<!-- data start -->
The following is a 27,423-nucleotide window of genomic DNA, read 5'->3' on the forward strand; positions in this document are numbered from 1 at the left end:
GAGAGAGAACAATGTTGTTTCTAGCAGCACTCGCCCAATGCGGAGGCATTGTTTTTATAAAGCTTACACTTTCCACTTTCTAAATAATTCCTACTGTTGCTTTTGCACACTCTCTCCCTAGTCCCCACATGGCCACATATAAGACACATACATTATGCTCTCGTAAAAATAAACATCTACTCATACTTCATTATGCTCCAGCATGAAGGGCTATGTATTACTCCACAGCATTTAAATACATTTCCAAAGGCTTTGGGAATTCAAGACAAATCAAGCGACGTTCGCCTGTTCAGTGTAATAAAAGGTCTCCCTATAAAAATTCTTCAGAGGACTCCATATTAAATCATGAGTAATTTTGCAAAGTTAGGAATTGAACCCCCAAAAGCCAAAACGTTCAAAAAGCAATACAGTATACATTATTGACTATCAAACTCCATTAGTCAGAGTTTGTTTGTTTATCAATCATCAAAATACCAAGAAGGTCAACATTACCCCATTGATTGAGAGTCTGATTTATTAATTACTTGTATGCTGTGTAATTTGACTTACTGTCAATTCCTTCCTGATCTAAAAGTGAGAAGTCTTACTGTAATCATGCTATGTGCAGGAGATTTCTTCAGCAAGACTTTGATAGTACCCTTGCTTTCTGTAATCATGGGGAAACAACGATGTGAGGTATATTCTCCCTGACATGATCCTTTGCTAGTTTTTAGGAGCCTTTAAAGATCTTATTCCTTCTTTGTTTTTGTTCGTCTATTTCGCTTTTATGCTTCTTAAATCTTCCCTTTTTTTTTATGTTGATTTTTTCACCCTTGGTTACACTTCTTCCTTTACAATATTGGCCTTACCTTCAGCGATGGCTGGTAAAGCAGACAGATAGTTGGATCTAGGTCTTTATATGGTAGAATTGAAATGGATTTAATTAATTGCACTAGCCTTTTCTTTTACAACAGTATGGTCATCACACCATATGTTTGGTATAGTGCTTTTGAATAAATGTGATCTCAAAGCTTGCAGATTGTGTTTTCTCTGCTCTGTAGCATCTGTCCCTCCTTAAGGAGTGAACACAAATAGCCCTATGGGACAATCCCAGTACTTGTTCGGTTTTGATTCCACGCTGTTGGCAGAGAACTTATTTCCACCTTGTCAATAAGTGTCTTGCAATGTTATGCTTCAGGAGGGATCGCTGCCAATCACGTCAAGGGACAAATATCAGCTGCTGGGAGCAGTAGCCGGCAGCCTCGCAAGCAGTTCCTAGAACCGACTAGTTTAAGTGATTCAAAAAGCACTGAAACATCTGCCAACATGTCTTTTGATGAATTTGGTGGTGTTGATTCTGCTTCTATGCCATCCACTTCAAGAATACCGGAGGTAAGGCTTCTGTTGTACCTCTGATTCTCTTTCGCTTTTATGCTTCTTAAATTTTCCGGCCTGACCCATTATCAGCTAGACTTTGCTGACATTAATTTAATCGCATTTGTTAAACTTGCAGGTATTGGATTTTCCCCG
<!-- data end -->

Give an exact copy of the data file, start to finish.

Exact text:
The following is a 27,423-nucleotide window of genomic DNA, read 5'->3' on the forward strand; positions in this document are numbered from 1 at the left end:
GAGAGAGAACAATGTTGTTTCTAGCAGCACTCGCCCAATGCGGAGGCATTGTTTTTATAAAGCTTACACTTTCCACTTTCTAAATAATTCCTACTGTTGCTTTTGCACACTCTCTCCCTAGTCCCCACATGGCCACATATAAGACACATACATTATGCTCTCGTAAAAATAAACATCTACTCATACTTCATTATGCTCCAGCATGAAGGGCTATGTATTACTCCACAGCATTTAAATACATTTCCAAAGGCTTTGGGAATTCAAGACAAATCAAGCGACGTTCGCCTGTTCAGTGTAATAAAAGGTCTCCCTATAAAAATTCTTCAGAGGACTCCATATTAAATCATGAGTAATTTTGCAAAGTTAGGAATTGAACCCCCAAAAGCCAAAACGTTCAAAAAGCAATACAGTATACATTATTGACTATCAAACTCCATTAGTCAGAGTTTGTTTGTTTATCAATCATCAAAATACCAAGAAGGTCAACATTACCCCATTGATTGAGAGTCTGATTTATTAATTACTTGTATGCTGTGTAATTTGACTTACTGTCAATTCCTTCCTGATCTAAAAGTGAGAAGTCTTACTGTAATCATGCTATGTGCAGGAGATTTCTTCAGCAAGACTTTGATAGTACCCTTGCTTTCTGTAATCATGGGGAAACAACGATGTGAGGTATATTCTCCCTGACATGATCCTTTGCTAGTTTTTAGGAGCCTTTAAAGATCTTATTCCTTCTTTGTTTTTGTTCGTCTATTTCGCTTTTATGCTTCTTAAATCTTCCCTTTTTTTTTATGTTGATTTTTTCACCCTTGGTTACACTTCTTCCTTTACAATATTGGCCTTACCTTCAGCGATGGCTGGTAAAGCAGACAGATAGTTGGATCTAGGTCTTTATATGGTAGAATTGAAATGGATTTAATTAATTGCACTAGCCTTTTCTTTTACAACAGTATGGTCATCACACCATATGTTTGGTATAGTGCTTTTGAATAAATGTGATCTCAAAGCTTGCAGATTGTGTTTTCTCTGCTCTGTAGCATCTGTCCCTCCTTAAGGAGTGAACACAAATAGCCCTATGGGACAATCCCAGTACTTGTTCGGTTTTGATTCCACGCTGTTGGCAGAGAACTTATTTCCACCTTGTCAATAAGTGTCTTGCAATGTTATGCTTCAGGAGGGATCGCTGCCAATCACGTCAAGGGACAAATATCAGCTGCTGGGAGCAGTAGCCGGCAGCCTCGCAAGCAGTTCCTAGAACCGACTAGTTTAAGTGATTCAAAAAGCACTGAAACATCTGCCAACATGTCTTTTGATGAATTTGGTGGTGTTGATTCTGCTTCTATGCCATCCACTTCAAGAATACCGGAGGTAAGGCTTCTGTTGTACCTCTGATTCTCTTTCGCTTTTATGCTTCTTAAATTTTCCGGCCTGACCCATTATCAGCTAGACTTTGCTGACATTAATTTAATCGCATTTGTTAAACTTGCAGGTATTGGATTTTCCCCG